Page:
REPOST: Kelty Light Year 25 Down Sleeping Bag - Pat McNeilly
- Hi Roger,
Thanks for the edits. I think I have addressed all of them. I have
uploaded an html version to the Test/OR folder. I have not included
pictures since I have still having trouble incorporating them
properly (I'm new to html). I am interested in any other comment
you might have.
Kelty Light Year 25 Down Sleeping Bag
Review Date: February 18, 2006
Name: Pat McNeilly
Height: 5' 8" (1.7 m)
Weight: 175 lb (79 kg)
Email address: pmcneilly@...
City, State, Country: Gaithersburg, MD, U.S.A.
Backpacking Background: I have been hiking for at least 20 years
but backpacking for only the last three years. Most of my
backpacking is done as overnight trips and occasional weekend and
weeklong trips. My typical packweight is approximately 18 to 20 lb
(8 to 9 kg) before food or water. Most of my backpacking is the
three season variety in the mountains of Maryland, Virginia, and
West Virginia. In addition to backpacking, I also fish, hunt, and
have been involved in disaster relief. As a result, some of my
backpacking equipment gets use in a number of different venues.
Product: Light Year 25
Year of Manufacture: 2004
Fill: 650-fill down
Fill weight: 15 oz (0.4 kg)
Temperature rating: 25 F (-4 C)
MSRP: $129.95 US
As listed As measured
Weight 2 lb (0.9 kg) 2 lb 4 oz (1 kg)*
Length 80 in (203 cm) 79 in (201 cm)
Girth 62 in (157 cm) 62 in (157 cm)**
Stuff sack 1.5 oz (42 g)
* Compressed in stuff sack
** Measured along the longest inside seam
The Light Year 25 is a lightweight 650-fill down sleeping bag. The
top of the bag is golden yellow, while the underside is charcoal
grey in color. The outer shell of the bag is made of 100% "diamond
ripstop" nylon which the manufacturer indicates is treated with a
Dupont Teflon finish for moisture protection. The lining of the bag
consists of a black 100% polyester material. The side two-way
zipper is hip length, measures 39 in (99 cm) in length, and is
covered by a 1.5 in (4 cm) down filled draft tube. At the top of
the zipper is a 2 in x 2 in (5 cm x 5 cm) velcro tag to keep the
zipper from inadvertently opening. The foot section of the bag is
fitted with a 13 in (33 cm) zipper to allow for ventilation in warm
weather. The foot zipper is also backed by a 1.5 in (4 cm) down
filled draft tube. The bag is equipped with flat and round draw
cords for the hood and collar, respectively. Attached to the
outside are four loops with small snaps which allow the bag to be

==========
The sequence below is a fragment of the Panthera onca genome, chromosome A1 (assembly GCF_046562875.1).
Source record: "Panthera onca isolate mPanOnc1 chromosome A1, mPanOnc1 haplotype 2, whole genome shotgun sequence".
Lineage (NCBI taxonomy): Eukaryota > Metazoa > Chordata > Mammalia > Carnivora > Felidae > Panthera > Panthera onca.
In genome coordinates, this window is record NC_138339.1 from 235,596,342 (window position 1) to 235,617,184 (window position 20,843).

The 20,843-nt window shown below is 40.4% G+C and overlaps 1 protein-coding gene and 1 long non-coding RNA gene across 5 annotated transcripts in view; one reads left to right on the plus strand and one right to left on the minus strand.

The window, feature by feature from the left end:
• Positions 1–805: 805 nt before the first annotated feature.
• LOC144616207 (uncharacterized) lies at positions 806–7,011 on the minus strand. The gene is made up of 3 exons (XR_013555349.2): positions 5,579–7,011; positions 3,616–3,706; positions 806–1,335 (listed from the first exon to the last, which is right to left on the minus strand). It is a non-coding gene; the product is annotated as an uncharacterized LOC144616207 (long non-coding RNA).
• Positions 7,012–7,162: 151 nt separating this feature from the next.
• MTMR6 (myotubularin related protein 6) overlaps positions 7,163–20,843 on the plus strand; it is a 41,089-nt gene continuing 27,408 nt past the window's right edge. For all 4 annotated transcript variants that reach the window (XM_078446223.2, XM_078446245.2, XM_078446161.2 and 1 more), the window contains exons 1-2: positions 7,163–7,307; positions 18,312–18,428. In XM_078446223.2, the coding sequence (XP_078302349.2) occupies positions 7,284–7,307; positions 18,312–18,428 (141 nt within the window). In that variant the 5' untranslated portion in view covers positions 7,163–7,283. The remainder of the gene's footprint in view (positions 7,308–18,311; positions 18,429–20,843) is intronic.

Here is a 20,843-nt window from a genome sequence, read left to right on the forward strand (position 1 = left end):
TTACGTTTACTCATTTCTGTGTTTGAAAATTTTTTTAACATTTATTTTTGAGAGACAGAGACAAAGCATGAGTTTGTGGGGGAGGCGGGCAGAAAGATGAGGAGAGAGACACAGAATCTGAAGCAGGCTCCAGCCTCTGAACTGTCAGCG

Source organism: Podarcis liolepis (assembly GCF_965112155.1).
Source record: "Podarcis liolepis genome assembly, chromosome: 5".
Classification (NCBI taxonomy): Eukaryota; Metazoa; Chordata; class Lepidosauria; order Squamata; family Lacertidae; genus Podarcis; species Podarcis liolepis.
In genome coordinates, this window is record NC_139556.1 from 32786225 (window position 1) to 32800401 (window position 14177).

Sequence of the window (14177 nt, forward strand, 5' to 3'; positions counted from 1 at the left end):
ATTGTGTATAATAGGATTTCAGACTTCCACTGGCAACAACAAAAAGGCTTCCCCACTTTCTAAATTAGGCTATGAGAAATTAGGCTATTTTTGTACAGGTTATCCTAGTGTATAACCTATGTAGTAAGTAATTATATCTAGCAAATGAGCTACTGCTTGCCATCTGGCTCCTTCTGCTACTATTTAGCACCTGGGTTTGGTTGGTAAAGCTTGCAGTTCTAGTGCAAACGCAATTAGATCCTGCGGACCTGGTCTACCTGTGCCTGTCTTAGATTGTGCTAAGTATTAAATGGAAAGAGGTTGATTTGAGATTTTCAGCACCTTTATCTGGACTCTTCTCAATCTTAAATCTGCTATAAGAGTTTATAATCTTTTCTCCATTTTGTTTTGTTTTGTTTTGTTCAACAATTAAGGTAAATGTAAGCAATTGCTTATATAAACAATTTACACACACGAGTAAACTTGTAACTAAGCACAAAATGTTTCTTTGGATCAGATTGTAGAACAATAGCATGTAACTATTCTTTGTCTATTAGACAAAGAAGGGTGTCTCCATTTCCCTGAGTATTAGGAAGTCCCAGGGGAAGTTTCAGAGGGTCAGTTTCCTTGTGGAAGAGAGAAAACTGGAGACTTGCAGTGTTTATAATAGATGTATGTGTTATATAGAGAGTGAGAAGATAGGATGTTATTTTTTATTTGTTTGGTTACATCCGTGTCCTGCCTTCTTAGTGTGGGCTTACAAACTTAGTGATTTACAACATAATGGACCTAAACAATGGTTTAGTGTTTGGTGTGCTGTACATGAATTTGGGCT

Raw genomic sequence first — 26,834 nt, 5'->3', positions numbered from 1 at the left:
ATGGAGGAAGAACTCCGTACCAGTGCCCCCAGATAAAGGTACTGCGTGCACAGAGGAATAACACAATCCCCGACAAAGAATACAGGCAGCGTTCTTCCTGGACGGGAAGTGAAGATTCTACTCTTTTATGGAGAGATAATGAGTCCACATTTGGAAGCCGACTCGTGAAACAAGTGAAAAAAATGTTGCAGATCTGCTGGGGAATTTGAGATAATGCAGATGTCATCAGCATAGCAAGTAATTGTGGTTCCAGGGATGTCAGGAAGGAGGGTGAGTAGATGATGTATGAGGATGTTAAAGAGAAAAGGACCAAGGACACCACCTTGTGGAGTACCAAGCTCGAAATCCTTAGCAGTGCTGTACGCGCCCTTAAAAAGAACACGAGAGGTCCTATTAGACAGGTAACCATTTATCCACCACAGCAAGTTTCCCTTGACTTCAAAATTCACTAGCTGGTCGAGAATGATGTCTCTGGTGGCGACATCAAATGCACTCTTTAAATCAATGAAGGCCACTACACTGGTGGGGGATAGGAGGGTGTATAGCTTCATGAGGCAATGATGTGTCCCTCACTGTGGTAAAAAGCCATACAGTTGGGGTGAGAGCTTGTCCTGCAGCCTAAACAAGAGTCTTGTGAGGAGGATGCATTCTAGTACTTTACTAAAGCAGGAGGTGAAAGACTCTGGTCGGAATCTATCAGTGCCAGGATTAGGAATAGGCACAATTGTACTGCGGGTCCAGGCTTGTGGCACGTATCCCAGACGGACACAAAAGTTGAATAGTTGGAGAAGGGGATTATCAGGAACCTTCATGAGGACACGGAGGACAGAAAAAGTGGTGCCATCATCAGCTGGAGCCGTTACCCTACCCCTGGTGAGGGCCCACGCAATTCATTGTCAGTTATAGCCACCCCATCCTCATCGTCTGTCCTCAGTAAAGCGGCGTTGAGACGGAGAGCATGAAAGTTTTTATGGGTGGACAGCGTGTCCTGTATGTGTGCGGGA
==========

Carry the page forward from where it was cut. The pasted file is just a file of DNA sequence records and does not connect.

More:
used as a liner inside another bag during cold temperatures. In
addition, there are four loops on the inside for attaching a bag
liner to the Light Year 25. On either side of the foot section are
two nylon loops for hanging the bag for drying. The bag has two
additional nylon loops on each side along the outside seam for
attaching to a sleeping pad. The Light Year 25 also comes with a 7
in x 12 in (18 cm x 30 cm) stuff sack and a cotton storage sack.
I have slept in this bag approximately 12 to 15 times, primarily on
trips in Pennsylvania, Virginia, and West Virginia. I primarily
used the Light Year 25 only on trips during the spring, summer and
fall. This bag did not get backpacking use during the winter
season. The elevation on these trips varied from sea level to 4000
ft (0 to 1200 m). The nighttime temperatures I encountered on
these trips ranged anywhere from 30 F to 70 F (-1 C to 21 C). I
have had to deal with humid weather and showers but never with
severe rainstorms with this bag.
I purchased the Light Year 25 about 15 months ago in an effort to
move toward a lighter pack weight for my three season backpacking.
The light weight and small stuff size were very attractive
features. The bag certainly lives up to those initial
expectations. The bag is much lighter than other synthetic bags I
owned and fits relatively easily into the factory stuff sack.
The bag is quite roomy and I don't have any problems moving around
while inside. The side zipper runs along ground level and I do
sometimes have trouble getting hold of and maneuvering it while in
the bag. The zipper is smooth and I have never had problems with it
binding in the draft tube. This may be due to the fact that the
draft tube is rather small and there appears to be some stiffening
tape inside the tube to prevent snags. Although I was somewhat
concerned about having only a hip length zipper, I do not have
problems getting in and out of the bag. This is true even in the
confines of a tent. Another concern for me was that I would not be
able to open the zipper the full length of the bag and use it as a
quilt in warm weather. I have taken the Light Year 25 on some warm
weather outings to see if I could still use the bag in this
fashion. I found that if the zipper is opened fully the bag can be
spread out just enough to allow for adequate coverage as a quilt.
The foot end was simply draped over my feet but my upper body was
quite well covered.
I have used this bag in temperatures as low as 30 F (-1 C),
typically in a tent. I rate myself as a cold sleeper and I found
that at this temperature I would need to wear a hat and a base layer
to stay warm. I am somewhat hesitant to bring this bag on trips
where I believe the temperatures might drift below 30 F (-1 C).
The bag has continuous down-filled tubes which run the entire girth
of the bag and are separated by the bag's baffles. This allows for
down to shift along the tube every time the bag is compressed. I
frequently find myself having to shift the down within the tube,
particularly around the shoulder area. Although the zipper draft